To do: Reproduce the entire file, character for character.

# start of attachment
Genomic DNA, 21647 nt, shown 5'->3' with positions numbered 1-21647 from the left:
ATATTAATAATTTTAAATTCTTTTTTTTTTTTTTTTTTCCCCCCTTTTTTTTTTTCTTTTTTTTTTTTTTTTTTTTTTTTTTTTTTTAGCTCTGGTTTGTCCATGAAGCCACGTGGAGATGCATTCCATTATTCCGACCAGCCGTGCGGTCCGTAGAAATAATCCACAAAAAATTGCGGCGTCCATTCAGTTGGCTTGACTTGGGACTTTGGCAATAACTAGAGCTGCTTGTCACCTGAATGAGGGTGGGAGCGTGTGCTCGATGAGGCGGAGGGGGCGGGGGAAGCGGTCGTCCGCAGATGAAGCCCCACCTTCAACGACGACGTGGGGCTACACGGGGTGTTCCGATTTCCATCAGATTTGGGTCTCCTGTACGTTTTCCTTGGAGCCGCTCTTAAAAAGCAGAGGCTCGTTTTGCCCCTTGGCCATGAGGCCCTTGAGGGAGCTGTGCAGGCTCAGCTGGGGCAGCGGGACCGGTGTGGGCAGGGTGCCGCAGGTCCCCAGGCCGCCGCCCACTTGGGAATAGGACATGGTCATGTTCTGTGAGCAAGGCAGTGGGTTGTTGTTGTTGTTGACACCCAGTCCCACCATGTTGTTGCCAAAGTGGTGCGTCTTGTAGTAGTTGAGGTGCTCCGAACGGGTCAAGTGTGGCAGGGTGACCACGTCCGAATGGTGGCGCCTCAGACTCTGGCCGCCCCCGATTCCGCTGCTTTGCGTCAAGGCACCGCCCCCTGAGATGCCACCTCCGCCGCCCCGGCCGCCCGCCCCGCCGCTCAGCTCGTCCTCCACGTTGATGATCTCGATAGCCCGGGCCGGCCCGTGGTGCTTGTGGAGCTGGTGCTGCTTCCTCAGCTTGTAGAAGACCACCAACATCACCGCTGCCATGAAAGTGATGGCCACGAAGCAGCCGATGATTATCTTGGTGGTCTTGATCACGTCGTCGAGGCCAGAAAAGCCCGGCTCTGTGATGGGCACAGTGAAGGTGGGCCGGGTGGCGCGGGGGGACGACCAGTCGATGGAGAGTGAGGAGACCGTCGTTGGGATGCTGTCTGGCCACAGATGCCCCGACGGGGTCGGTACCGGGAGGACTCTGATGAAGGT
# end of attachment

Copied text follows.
Genomic DNA, 21647 nt, shown 5'->3' with positions numbered 1-21647 from the left:
ATATTAATAATTTTAAATTCTTTTTTTTTTTTTTTTTTCCCCCCTTTTTTTTTTTCTTTTTTTTTTTTTTTTTTTTTTTTTTTTTTTAGCTCTGGTTTGTCCATGAAGCCACGTGGAGATGCATTCCATTATTCCGACCAGCCGTGCGGTCCGTAGAAATAATCCACAAAAAATTGCGGCGTCCATTCAGTTGGCTTGACTTGGGACTTTGGCAATAACTAGAGCTGCTTGTCACCTGAATGAGGGTGGGAGCGTGTGCTCGATGAGGCGGAGGGGGCGGGGGAAGCGGTCGTCCGCAGATGAAGCCCCACCTTCAACGACGACGTGGGGCTACACGGGGTGTTCCGATTTCCATCAGATTTGGGTCTCCTGTACGTTTTCCTTGGAGCCGCTCTTAAAAAGCAGAGGCTCGTTTTGCCCCTTGGCCATGAGGCCCTTGAGGGAGCTGTGCAGGCTCAGCTGGGGCAGCGGGACCGGTGTGGGCAGGGTGCCGCAGGTCCCCAGGCCGCCGCCCACTTGGGAATAGGACATGGTCATGTTCTGTGAGCAAGGCAGTGGGTTGTTGTTGTTGTTGACACCCAGTCCCACCATGTTGTTGCCAAAGTGGTGCGTCTTGTAGTAGTTGAGGTGCTCCGAACGGGTCAAGTGTGGCAGGGTGACCACGTCCGAATGGTGGCGCCTCAGACTCTGGCCGCCCCCGATTCCGCTGCTTTGCGTCAAGGCACCGCCCCCTGAGATGCCACCTCCGCCGCCCCGGCCGCCCGCCCCGCCGCTCAGCTCGTCCTCCACGTTGATGATCTCGATAGCCCGGGCCGGCCCGTGGTGCTTGTGGAGCTGGTGCTGCTTCCTCAGCTTGTAGAAGACCACCAACATCACCGCTGCCATGAAAGTGATGGCCACGAAGCAGCCGATGATTATCTTGGTGGTCTTGATCACGTCGTCGAGGCCAGAAAAGCCCGGCTCTGTGATGGGCACAGTGAAGGTGGGCCGGGTGGCGCGGGGGGACGACCAGTCGATGGAGAGTGAGGAGACCGTCGTTGGGATGCTGTCTGGCCACAGATGCCCCGACGGGGTCGGTACCGGGAGGACTCTGATGAAGGT